Tuesday, March 3

A beginners guide to acting

Often it's hard to feel like you are truly doing something in the world. It's even harder, once you feel inspired, to start.

How is it that you can make a difference? How can you stop the council from removing trees from a park? Where the hell do you find a feminist book club? I don't have a clue. So I turned to books for the answers.

How to Save the World in Your Spare Time is written by environmental activist Elizabeth May. It is based on her Democracy 101 lessons given to Canadian activists. There is an unmistakable Canadian bent but a UK reader will still find it useful.

The tag line on the back 'Got five minutes? You can save the world!' reminds me of an old Guiders joke. An old advertising campaign asked people to volunteer one hour a week. Considering most Guide meetings last longer than that without mentioning planning and residentials most volunteers found that insane. Indeed the last chapter is about the joys of devoting your life (that is, all of it) to activism.

Still it inspires you with ideas, advice and tried and tested techniques. There is guidance on starting a group, writing press releases, creating petitions and even such topics as civil disobedience.

Although this book is written from the perspective of environmental campaigns it can be used by people pursuing other issue. Although I suppose loggers may be put off.

My second book came firmly from a feminist bent. Jennifer Baumgardener and Amy Richards' Grassroots: A Field Guide for Feminist Activism.

It's definitely inspiring but isn't quite as full of practical advice. Some of the same ideas are covered such as how to start a group but the focus is more on how to find activism in your everyday life rather than making activism your life.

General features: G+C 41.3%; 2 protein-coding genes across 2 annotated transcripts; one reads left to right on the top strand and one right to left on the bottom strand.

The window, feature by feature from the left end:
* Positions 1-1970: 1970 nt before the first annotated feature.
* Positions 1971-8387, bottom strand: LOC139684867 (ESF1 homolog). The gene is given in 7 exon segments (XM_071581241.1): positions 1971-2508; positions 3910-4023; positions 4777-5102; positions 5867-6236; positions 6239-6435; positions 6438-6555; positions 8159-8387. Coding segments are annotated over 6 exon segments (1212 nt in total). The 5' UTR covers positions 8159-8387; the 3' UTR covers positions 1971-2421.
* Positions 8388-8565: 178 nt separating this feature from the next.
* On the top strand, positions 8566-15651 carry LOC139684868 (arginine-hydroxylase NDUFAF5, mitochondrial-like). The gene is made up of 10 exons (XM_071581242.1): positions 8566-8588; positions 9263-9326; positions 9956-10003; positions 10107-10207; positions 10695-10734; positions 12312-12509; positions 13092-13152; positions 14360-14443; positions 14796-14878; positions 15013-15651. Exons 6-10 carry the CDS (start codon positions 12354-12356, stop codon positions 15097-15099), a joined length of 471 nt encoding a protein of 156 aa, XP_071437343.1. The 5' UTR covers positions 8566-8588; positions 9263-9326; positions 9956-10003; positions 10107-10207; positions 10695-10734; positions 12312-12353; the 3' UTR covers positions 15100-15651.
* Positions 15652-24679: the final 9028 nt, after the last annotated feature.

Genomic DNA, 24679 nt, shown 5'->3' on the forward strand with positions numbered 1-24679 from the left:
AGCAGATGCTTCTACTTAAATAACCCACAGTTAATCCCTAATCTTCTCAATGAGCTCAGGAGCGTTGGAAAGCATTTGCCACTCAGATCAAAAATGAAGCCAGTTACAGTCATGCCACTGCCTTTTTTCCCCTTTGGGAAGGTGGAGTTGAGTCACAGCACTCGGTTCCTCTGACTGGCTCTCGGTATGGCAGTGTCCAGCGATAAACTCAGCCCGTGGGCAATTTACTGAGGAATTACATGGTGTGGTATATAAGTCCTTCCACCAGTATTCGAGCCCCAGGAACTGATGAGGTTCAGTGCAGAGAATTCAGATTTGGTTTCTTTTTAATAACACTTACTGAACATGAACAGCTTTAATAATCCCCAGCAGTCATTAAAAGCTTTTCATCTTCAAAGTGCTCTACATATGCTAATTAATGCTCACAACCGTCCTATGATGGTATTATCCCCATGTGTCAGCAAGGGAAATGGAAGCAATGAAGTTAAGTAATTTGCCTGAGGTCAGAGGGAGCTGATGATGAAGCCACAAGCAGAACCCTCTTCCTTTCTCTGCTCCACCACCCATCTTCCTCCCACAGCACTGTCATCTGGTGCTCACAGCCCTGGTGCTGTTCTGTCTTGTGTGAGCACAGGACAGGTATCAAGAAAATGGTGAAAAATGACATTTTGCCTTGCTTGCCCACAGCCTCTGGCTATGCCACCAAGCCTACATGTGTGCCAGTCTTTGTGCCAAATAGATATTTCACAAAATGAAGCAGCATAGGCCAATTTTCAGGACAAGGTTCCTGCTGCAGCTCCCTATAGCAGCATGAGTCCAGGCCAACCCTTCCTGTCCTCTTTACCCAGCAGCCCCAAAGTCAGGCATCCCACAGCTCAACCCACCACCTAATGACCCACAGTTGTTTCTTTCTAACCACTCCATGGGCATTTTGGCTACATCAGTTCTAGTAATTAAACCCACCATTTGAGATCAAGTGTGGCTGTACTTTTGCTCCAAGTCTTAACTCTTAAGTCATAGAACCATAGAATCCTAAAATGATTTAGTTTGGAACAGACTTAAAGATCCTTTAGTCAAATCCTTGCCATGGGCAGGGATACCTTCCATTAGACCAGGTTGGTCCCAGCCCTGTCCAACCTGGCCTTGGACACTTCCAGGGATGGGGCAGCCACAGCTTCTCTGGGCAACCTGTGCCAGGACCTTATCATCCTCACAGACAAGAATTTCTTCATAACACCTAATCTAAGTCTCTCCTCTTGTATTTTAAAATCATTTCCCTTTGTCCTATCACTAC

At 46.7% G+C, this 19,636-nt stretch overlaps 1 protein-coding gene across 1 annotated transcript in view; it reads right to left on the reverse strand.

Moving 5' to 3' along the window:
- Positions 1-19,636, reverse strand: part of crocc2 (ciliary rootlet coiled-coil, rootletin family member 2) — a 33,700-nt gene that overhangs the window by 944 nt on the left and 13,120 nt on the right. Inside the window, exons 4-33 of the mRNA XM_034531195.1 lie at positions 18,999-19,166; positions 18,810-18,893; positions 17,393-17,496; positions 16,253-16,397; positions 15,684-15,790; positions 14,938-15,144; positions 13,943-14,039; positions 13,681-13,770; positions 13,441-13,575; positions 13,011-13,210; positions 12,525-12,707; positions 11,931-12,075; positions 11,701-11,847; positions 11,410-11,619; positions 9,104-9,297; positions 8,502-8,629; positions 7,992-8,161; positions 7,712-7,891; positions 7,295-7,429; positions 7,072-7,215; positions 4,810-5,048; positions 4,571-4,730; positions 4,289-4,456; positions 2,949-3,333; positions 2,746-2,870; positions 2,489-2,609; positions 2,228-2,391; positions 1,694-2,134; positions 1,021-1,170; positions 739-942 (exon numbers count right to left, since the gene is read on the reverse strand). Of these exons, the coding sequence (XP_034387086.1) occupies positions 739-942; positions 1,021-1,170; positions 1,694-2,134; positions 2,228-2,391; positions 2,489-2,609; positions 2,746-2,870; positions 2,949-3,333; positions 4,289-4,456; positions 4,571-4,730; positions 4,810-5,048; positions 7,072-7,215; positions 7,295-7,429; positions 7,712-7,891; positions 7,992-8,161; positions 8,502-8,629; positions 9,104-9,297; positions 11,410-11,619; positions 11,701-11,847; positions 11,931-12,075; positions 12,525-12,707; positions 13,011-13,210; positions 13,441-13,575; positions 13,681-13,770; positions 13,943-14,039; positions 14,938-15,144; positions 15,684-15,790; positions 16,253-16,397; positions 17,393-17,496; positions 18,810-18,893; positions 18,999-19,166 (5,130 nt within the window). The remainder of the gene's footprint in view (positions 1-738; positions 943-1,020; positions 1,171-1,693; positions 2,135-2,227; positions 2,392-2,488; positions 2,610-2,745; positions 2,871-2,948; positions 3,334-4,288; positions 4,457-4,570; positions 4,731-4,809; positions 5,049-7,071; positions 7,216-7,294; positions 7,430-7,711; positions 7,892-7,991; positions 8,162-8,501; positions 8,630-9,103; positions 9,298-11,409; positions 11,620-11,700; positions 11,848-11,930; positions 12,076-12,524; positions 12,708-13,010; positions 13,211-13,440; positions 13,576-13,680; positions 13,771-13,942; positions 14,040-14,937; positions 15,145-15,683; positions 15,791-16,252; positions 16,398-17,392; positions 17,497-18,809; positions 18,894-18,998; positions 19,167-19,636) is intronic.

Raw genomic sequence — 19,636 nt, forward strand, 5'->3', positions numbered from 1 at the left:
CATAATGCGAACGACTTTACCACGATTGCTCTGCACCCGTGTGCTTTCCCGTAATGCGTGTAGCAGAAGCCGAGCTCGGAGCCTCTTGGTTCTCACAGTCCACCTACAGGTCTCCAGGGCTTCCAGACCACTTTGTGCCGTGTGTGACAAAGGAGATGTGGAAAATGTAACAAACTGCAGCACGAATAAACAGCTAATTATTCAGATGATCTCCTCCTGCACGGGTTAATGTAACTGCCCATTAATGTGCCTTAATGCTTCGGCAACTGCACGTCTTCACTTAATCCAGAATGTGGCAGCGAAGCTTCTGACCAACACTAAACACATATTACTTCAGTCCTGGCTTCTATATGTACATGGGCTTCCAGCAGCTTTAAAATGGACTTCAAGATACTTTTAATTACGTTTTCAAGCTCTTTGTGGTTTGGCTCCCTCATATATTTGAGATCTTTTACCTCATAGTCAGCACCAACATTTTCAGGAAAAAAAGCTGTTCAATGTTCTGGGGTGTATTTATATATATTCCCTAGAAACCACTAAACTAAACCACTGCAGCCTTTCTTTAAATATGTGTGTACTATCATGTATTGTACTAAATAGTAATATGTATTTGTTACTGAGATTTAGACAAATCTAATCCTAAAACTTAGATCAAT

It has a narrower audience too. The narrative created by the chapters is very American (and, I'm told, middle class, New York focused). It takes us from activism in high school, college, the workplace. But a scatted, unfocused chapter is also included on activism and art.

Throughout the book pieces of advice are broken up by people who have actually tried them. Sometimes it went well other times groups fizzled out or the person burnt out. This is fantastic to hear for anyone who ever wondered if the activist was super human.

I'm left feeling inspired by both works. Grassroots offers me the advice I need for working on an individual level and How To Save The World... gives me advice for achieving the impossible.

I'm glad Grassroots said there was more to do than write letters, donate money and volunteer. It makes me stop feeling like a bad feminist for not being able to afford £5 a month for the Fawcett society. Although I do wish the more simple, elementary things like how to write to representatives were covered. But if you are looking for ways to get involved both books give plenty of ideas.

And following advice I'm planning something fun for International Women's Day.

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